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Fifteen years ago, Apple announced that it was switching off of the PowerPC chips and on to Intel chips. This move came with a lot of bonuses and few drawbacks.

There is quite a bit of difference between the PowerPC chips and Intel chips, but the difference most people needed to worry about was the instruction set. When a piece of software is compiled and built, it’s usually for a specific instruction set. That means that if you built software to run on Intel chips, then you’d have to build it again to run on PowerPC chips and then again if you wanted it to run on a different chip running a different instruction set. That might not be a big deal if you’re making a small, self-contained application such as a calculator, but it becomes burdensome for larger projects.

For instance, Adobe takes advantage of quite a few instructions that are specific to Intel chips to make their Photoshop and Premier software packages run faster. That means they’d have to rewrite a significant amount of code if they wanted to make their software run properly on other chips.

Likewise, video game developers rely on much more than the instruction set to make their games run properly. A video game developer will probably target DirectX because it’s available on all Windows machines for making their game engine run faster, but DirectX doesn’t run on MacOS. That means game developers would have to write a significant amount of code to make their game run on both platforms. Most of the time this meant that developers wouldn’t bother to make their software available on more than one platform.

When Apple switched to Intel chips it solved a lot of problems for developers. Adobe could much more easily make its software run on MacOS with the performance that people expected. Users could install Windows on their Macs through Apple-provided software called Boot Camp, which lets users boot into either MacOS or Windows, and play all the same games that they could on any other Windows machine.

The downside was that any software made specifically for PowerPC chips would have to be run via an emulator that would slow it down. Thankfully, most of the developers ported their programs to Intel quickly.

Apple recently announced another change. In the coming years it will be switching from Intel chips to its own Apple-designed ARM-based chips. This move is likely to cause more waves than the last. It means that developers like Adobe are going to have to redesign their software if they want it to run on Macs.

Microsoft does have an ARM-based version of windows, but no video games will run well on it. Most, if not all, video games that run on Windows target the Intel instruction set, which means they have to be emulated, which means they’ll be slower.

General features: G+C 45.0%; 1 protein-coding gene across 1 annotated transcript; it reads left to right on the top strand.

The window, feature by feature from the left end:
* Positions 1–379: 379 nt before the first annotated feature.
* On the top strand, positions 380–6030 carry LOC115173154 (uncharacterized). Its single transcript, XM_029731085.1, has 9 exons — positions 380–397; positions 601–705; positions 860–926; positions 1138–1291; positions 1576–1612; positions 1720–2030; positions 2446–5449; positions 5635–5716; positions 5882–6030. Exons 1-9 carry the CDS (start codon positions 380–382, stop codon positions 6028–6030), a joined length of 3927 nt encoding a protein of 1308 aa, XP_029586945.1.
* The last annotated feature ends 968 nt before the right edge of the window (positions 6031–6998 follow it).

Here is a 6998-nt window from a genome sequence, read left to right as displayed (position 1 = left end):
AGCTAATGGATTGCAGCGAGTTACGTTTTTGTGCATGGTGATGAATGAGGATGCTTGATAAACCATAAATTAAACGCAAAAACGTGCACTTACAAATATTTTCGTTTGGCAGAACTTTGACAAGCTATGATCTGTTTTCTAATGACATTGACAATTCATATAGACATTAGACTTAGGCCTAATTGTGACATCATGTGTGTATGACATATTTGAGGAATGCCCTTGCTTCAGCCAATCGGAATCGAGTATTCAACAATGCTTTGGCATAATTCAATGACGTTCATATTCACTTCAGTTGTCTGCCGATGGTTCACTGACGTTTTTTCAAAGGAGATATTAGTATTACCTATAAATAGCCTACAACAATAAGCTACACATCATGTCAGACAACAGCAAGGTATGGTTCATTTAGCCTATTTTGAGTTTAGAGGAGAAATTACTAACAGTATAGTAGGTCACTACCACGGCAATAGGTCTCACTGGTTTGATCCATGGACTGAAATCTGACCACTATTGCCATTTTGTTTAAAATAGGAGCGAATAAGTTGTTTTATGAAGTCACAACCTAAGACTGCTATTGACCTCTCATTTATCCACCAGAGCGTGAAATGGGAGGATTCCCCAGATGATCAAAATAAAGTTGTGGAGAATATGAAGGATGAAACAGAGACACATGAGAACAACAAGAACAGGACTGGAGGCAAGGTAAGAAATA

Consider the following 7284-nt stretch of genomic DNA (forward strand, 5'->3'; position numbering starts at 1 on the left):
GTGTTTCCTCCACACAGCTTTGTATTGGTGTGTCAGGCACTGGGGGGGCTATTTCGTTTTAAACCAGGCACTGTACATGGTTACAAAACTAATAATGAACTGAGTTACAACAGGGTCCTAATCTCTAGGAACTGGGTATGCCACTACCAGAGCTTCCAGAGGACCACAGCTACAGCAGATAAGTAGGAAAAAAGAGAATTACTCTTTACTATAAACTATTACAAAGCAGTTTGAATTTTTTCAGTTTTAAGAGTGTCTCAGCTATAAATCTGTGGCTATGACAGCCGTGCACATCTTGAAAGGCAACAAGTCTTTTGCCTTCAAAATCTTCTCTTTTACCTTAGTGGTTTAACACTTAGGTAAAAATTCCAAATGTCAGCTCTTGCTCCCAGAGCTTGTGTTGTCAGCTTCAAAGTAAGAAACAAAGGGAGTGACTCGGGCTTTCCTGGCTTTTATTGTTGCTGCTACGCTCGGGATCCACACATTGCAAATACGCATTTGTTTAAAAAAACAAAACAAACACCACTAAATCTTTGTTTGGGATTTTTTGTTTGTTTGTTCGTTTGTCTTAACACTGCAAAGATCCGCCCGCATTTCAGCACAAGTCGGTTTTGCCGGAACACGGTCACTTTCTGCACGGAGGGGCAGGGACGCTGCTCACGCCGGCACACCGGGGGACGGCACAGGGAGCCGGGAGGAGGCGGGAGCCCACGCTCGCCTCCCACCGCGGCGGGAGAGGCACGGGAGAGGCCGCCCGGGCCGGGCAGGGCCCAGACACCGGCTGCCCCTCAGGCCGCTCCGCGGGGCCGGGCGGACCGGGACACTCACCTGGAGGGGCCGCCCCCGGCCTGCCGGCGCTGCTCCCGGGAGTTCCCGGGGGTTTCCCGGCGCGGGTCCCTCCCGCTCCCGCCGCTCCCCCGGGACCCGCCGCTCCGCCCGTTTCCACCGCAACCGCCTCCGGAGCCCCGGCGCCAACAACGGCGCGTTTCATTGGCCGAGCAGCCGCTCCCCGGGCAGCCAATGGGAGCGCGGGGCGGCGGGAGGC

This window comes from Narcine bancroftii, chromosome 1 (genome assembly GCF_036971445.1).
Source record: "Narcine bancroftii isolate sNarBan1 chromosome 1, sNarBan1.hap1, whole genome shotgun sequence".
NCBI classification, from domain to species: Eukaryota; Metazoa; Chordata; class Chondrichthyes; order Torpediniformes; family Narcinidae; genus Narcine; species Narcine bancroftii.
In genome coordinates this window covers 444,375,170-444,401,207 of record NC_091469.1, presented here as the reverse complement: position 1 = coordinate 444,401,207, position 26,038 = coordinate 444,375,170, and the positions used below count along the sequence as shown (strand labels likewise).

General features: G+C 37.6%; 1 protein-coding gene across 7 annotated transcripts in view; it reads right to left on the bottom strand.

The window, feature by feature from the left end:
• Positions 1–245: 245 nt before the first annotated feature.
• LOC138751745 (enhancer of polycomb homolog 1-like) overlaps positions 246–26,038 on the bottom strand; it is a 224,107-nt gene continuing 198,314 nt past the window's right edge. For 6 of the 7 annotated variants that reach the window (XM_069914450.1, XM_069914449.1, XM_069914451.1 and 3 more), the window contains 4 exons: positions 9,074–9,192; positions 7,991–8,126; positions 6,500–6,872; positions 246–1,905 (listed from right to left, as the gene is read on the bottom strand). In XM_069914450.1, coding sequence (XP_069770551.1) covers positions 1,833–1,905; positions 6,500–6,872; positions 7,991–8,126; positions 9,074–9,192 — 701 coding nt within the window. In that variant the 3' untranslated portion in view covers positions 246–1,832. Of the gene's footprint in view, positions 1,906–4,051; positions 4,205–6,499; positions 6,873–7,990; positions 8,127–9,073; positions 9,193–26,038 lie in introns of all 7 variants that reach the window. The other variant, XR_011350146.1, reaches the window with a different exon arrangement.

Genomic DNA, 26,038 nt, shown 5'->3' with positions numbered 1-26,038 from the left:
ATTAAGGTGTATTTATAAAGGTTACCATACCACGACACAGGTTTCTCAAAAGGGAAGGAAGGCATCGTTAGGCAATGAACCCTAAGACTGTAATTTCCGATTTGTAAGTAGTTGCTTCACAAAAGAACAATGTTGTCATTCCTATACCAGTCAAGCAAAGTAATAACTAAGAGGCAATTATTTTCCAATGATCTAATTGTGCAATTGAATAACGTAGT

I also doubt Apple will put much effort into letting other operating systems run on their computers. It’ll be possible, but it won’t be for the average user.

So why make this change? There are three reasons I can think of. The first is that Apple designs fantastic chips. The A-series of chips that power their iPhones are consistently the best mobile chips around in terms of performance and battery usage. Scaling that up a bit to run in a laptop instead of a phone should yield impressive results while increasing battery life.

The second is that Intel chips have stagnated a lot in the last few years in terms of performance and power usage. An Intel chip today isn’t much better than one from three years ago.

The third is cost. Using their own chips will save Apple a lot of money when they make these computers. Though it remains to be seen if that cost savings will be passed on to the customer.

You might be wondering how AMD fits into this. Well, AMD runs the same instruction set that Intel does. You can take any piece of software that runs on an Intel chip and run it without any modifications on an AMD processor. This came about because of a trade agreement between the two companies. AMD wrote the 64-bit instruction set that both AMD and Intel chips use. So Intel licenses the 64-bit instruction set from AMD, while AMD licenses the 32-bit instruction set from Intel.

This isn’t to say that there’s no difference between the two. AMD has made a lot of progress in the last year, while Intel has stagnated. Right now, AMD delivers better performance than Intel does.

Jason Ogaard is a software engineer who formerly lived in Hutchinson. He welcomes your technology questions, and he’ll answer them in this place. Please send your questions to technobabble@hutchinsonleader.com.

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